AnânauKatiget Tumingit Regional Inuit Women Ulu-Making Workshop

Project Spotlight: Youth from Nain and Hopedale learn cultural tool-making skills.

ᓄᓇᖃᖅᑳᖅᓯᒪᔪᑦ ᐱᒋᔭᖏᑦ ᓴᖅᑭᑎᑦᑎᓂᖅ ᓯᕗᓂᒃᓴᒥᒃ ᐱᔾᔪᑕᐅᔪᓐᓇᖅᑐᑦ
Two Inuit men work in a wood shop as part of an ulu-making workshop. The man at left uses a hack saw on something held by a clamp on the table while the man at right looks on.

AnânauKatiget Tumingit Regional Inuit Women’s Association Inc. (ATRIWAI) was established in March 2007 and incorporated on March 7, 2011 to represent Labrador Inuit Women with the goal of advancing equal participation of Labrador Inuit Women in all aspects of society, socially, culturally, legally and economically.

ATRIWAI, is a non-profit association governed by a voluntary board of directors comprised of twelve regional representatives from Nunatsiavut communities of Nain, Hopedale, Postville, Makkovik and Rigolet, Happy Valley-Goose Bay, North West River and the Canadian Constituency. The Executive committee consists of a President, Vice-President, Secretary and Treasurer, supported by one staff member.

To learn more about ATRIWAI, visit


A photograph of a table with various tools on it. At centre are cutouts in the shape of ulu blades and at left are completed uluit.

About the Ulu-Making Workshop

AnânauKatiget Tumingit hosted a two day ulu-making workshop for male youth of different ages. Three youth from Nain and Hopedale took part in these workshops. Each youth showed great interest in this cultural tool-making and successfully completed the course. The interest made it very easy for each instructor to teach as the youth were fully engaged and willing to learn.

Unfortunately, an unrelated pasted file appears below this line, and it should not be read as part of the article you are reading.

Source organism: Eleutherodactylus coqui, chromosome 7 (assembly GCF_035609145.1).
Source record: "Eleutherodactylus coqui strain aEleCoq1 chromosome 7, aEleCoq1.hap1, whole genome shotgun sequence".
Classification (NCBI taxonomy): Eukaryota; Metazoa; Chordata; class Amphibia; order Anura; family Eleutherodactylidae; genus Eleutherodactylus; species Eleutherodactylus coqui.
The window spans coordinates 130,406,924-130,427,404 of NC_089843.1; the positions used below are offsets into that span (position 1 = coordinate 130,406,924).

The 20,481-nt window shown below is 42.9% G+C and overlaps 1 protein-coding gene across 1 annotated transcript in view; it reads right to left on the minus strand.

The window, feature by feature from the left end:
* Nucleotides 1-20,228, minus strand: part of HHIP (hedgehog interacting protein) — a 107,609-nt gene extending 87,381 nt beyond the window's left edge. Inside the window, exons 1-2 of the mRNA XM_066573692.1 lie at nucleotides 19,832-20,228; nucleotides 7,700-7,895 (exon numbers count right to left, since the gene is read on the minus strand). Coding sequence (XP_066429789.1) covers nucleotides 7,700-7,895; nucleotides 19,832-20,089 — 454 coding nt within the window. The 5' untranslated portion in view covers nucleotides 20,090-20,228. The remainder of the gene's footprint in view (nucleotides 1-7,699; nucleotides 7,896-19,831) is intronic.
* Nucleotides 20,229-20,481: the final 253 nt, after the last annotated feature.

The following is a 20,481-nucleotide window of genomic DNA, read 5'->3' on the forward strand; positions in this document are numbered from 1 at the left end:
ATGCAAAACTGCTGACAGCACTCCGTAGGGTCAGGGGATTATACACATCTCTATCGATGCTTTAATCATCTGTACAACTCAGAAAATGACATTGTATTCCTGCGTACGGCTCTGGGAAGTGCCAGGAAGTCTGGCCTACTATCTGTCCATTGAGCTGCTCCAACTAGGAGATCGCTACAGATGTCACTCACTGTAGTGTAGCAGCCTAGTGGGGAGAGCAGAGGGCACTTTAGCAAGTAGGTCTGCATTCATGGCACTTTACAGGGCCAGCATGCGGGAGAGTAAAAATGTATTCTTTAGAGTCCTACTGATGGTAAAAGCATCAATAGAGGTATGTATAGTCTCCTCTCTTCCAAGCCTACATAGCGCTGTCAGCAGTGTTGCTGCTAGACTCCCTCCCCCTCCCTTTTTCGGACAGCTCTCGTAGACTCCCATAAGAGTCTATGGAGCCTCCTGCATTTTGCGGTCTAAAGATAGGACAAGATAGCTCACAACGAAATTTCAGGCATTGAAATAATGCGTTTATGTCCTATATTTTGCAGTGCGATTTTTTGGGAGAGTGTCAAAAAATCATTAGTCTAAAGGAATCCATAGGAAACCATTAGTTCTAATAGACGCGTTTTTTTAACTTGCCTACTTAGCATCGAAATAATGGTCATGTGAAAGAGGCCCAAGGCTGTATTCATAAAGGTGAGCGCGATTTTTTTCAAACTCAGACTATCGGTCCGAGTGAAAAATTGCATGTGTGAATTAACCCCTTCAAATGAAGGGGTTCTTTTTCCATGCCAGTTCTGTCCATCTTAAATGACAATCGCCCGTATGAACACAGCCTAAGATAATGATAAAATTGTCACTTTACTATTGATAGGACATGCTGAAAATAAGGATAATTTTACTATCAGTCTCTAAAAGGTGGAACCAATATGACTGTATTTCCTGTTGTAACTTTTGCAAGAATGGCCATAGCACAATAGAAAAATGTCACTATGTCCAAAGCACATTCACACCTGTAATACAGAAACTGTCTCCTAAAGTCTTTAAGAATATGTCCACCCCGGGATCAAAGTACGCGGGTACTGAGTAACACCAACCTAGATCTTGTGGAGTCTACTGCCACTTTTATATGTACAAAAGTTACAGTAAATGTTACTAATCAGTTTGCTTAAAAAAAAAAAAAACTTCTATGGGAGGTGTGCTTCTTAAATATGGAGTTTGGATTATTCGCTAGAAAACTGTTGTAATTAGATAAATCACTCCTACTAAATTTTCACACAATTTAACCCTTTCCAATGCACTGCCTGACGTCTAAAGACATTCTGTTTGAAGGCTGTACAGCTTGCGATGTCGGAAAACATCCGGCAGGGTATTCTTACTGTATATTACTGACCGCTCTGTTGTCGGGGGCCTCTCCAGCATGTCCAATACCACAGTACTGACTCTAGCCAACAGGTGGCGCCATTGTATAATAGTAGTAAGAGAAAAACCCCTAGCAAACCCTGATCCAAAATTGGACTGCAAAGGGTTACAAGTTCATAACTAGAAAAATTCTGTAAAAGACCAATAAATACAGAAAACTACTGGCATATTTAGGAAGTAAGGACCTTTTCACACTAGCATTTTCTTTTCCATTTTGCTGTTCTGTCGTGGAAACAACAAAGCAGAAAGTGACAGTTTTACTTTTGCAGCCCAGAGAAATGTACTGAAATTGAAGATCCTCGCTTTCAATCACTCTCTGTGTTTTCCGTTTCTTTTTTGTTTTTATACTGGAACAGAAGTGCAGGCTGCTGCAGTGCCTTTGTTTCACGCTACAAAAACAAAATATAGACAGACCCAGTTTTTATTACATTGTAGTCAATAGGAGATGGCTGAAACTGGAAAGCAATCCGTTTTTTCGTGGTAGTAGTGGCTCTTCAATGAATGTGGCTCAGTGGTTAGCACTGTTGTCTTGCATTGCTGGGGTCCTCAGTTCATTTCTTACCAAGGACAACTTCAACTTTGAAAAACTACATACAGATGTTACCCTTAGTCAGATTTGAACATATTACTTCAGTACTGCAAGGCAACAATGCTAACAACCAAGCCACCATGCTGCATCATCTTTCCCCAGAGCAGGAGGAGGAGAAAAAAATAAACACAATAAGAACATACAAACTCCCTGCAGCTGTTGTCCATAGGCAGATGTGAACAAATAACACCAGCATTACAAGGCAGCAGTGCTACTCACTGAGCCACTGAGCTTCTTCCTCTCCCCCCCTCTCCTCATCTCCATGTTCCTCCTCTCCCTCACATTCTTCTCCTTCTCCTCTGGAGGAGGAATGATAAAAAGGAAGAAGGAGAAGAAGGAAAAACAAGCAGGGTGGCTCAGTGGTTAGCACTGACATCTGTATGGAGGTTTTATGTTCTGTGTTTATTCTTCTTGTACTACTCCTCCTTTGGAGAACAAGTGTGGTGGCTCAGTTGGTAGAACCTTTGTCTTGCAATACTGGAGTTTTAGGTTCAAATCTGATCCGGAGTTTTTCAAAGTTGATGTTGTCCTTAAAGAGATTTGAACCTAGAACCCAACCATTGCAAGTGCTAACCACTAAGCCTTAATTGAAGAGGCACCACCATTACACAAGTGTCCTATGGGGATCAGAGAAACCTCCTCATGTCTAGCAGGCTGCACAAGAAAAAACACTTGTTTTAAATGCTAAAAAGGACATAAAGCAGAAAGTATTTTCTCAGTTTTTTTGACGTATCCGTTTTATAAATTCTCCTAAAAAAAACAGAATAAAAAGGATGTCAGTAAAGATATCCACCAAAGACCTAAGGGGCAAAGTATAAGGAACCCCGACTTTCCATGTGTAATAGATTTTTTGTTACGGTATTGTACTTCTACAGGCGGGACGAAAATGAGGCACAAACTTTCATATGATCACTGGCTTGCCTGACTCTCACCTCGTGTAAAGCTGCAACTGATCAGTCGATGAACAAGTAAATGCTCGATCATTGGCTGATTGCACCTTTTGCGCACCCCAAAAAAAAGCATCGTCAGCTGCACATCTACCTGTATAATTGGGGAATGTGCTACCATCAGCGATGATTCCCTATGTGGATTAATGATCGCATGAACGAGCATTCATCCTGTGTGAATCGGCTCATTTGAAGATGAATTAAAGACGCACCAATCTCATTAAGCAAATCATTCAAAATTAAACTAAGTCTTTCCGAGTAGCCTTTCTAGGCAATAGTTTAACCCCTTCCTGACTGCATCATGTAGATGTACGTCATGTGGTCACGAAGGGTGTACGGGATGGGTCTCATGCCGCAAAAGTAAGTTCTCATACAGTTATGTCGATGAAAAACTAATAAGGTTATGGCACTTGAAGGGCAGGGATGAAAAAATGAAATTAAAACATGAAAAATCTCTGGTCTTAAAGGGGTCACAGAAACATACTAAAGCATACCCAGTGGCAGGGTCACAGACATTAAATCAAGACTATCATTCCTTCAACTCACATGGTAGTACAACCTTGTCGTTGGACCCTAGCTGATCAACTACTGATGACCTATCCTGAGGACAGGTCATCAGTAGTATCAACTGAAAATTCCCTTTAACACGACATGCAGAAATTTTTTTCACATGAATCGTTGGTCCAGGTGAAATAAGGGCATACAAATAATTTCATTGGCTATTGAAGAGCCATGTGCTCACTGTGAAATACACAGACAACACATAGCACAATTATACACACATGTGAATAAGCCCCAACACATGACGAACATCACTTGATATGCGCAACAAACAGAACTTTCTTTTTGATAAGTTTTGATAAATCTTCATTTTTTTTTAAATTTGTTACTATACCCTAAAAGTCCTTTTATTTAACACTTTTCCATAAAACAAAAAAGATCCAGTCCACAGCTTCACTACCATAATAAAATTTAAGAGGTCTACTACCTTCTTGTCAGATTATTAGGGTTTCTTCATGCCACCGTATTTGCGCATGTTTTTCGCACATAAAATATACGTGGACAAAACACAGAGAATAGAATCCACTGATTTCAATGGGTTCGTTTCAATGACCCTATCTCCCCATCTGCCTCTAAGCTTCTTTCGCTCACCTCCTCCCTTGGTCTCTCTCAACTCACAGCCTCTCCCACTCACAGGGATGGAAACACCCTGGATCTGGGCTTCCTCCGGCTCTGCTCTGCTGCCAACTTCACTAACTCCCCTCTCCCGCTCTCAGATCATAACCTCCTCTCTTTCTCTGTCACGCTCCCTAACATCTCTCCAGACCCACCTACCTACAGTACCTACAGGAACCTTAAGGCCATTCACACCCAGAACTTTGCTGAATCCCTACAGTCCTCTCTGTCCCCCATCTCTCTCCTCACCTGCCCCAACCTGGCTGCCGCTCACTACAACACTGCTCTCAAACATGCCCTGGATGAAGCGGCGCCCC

The Hopedale workshop was held March 16th and 17th with instructor Piercy Boase. The Nain workshop was held March 26th and 27th with John Terriak as the instructor. Both workshops had three participants each.

– Salome Jararuse, Project Lead

Two Inuit men in a woodshop lean over a table, working together to cut out the blades of the uluit.
A person wearing goggles and work gloves hammers an ulu blade in a woodshop.

We used hand saws for the blades, aluminum for the stems and wood for handles. I made the blades myself because it involves power tools. They made handles and stems by themselves after I demonstrated how to make them, we always used safety gear. The ulus were a hit. People had fun making them and were proud of their pieces.

– Lukas John Terriak, Master Carver, Nain Artist Studio

Three workshop participants wearing hoodies and hats show their completed uluit.

This story is part of the Nunatsiavut Spotlight. View more content from the Spotlight here.